On Tuesday, I got my City property tax bill. It’s not due until August 31st, which means that at best, the city will have collected the largest chunk of its revenue for the year by then. Property taxes make up over 40% of annual revenue. As that money comes in, it will be sent to the appropriate places, including the schools. But the City School Board, knowing full well that the city, who just went through a contentious budget year that saw cuts to services and employee pay, will not see the bulk of their funding for the year until August 31, demands 10% of the annual budget for that city before August 8th? That’s not good faith, that’s a power play.
Does the City owe some $13m from FY 2009 and 2010? Yes, but that’s due to delinquent property tax collections, not some kind of willful withholding of funds. Yesterday, the City released $3m to the City Schools, ahead of schedule, that had been collected from delinquent property taxes. As I sat at the Election Commission earlier this afternoon with several potential candidates waiting for the filing deadline, a deal came across that would give the City Schools an additional $10m from the City’s reserves, in hopes of satisfying the School Board and putting the start date of the schools back on track.
Will it work? Who knows? But it sets a dangerous precedent for two entities whose relations have been strained since the 2008 vote to defund the city’s maintenance of effort funds to the school system.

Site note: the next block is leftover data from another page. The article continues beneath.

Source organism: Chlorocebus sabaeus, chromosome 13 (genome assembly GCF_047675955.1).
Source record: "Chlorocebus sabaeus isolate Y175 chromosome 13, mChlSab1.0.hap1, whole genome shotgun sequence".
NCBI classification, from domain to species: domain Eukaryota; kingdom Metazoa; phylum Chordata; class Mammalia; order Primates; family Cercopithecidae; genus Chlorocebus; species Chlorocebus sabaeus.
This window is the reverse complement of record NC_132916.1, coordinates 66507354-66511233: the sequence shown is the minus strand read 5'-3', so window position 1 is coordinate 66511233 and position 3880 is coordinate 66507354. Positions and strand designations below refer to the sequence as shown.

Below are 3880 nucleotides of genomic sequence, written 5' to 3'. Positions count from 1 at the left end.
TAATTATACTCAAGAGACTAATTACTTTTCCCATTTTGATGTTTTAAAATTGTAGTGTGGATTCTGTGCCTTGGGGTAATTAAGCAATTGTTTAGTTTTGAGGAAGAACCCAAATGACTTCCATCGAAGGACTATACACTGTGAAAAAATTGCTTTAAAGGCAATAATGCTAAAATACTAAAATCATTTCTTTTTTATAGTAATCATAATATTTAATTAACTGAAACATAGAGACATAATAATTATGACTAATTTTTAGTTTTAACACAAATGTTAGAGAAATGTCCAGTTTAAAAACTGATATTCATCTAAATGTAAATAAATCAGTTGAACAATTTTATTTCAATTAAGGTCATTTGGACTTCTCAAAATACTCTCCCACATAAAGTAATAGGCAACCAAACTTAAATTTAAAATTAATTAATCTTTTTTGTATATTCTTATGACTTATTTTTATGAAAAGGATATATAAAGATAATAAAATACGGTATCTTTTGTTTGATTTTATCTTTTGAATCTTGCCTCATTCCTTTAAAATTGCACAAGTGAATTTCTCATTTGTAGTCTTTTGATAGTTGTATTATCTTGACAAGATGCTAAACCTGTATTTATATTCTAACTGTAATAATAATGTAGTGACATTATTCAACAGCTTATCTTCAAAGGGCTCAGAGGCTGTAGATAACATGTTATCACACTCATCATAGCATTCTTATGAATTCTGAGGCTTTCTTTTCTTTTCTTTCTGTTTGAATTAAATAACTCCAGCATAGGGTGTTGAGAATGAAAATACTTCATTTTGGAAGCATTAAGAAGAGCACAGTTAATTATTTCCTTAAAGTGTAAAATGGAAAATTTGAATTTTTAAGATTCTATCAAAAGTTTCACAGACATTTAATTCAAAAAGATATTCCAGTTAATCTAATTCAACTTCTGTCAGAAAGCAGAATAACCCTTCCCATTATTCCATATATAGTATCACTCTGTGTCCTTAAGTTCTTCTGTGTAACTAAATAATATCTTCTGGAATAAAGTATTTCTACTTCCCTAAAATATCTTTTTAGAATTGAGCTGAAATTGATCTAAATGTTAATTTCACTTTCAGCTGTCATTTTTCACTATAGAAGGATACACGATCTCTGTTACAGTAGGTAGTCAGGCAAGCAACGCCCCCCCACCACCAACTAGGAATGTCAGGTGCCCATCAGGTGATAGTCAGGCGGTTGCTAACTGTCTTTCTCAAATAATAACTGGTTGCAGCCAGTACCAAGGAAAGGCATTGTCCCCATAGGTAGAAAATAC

Let me be perfectly clear. I want the schools to be fully funded so the students and the teachers can start their work on time. I want the City to pay what it appropriates to the schools in a timely fashion. But more than that, I want both entities to deal with each other in a fair, and above board manner, and the way the School Board has acted in the past week is neither fair nor above board. They saw the political lay of the land, and took advantage of it in a brazen and cynical attempt at manipulating parents, teachers, and the public at large to put pressure on the City to do something they’ve already said they’re going to do.
Will the School District accept this offer? Who knows, but the events of the past several days leave a lot of questions on the table that need to be answered. Here are a few:
1. How can the City Schools claim to be owed $151m when $57.5m of that is in litigation, and has been ordered off the table until said litigation, that the City Schools has had no interest in expediting, is ruled upon?
2. In what scenario does any entity give another funds that it hasn’t collected yet? This is not Cash America y’all.
3. What dangers, if any, are exposed by making this deal, and what is this money for? Does it cover the back taxes, is it for FY 2012? I’m pretty sure these details will come out in the coming hours.
In the end, the people who lose are all of us, not the School Board or anyone else. We’ve lost faith, which is something that was in short supply to begin with here in Memphis. The school board chose to put that faith on the line rather than picking up the phone, to use as a political chit, and they should be called to account for that action.
No one may want to acknowledge it, but this crisis was manufactured on Avery, not Main St. The folks that started it should be called to account for their actions.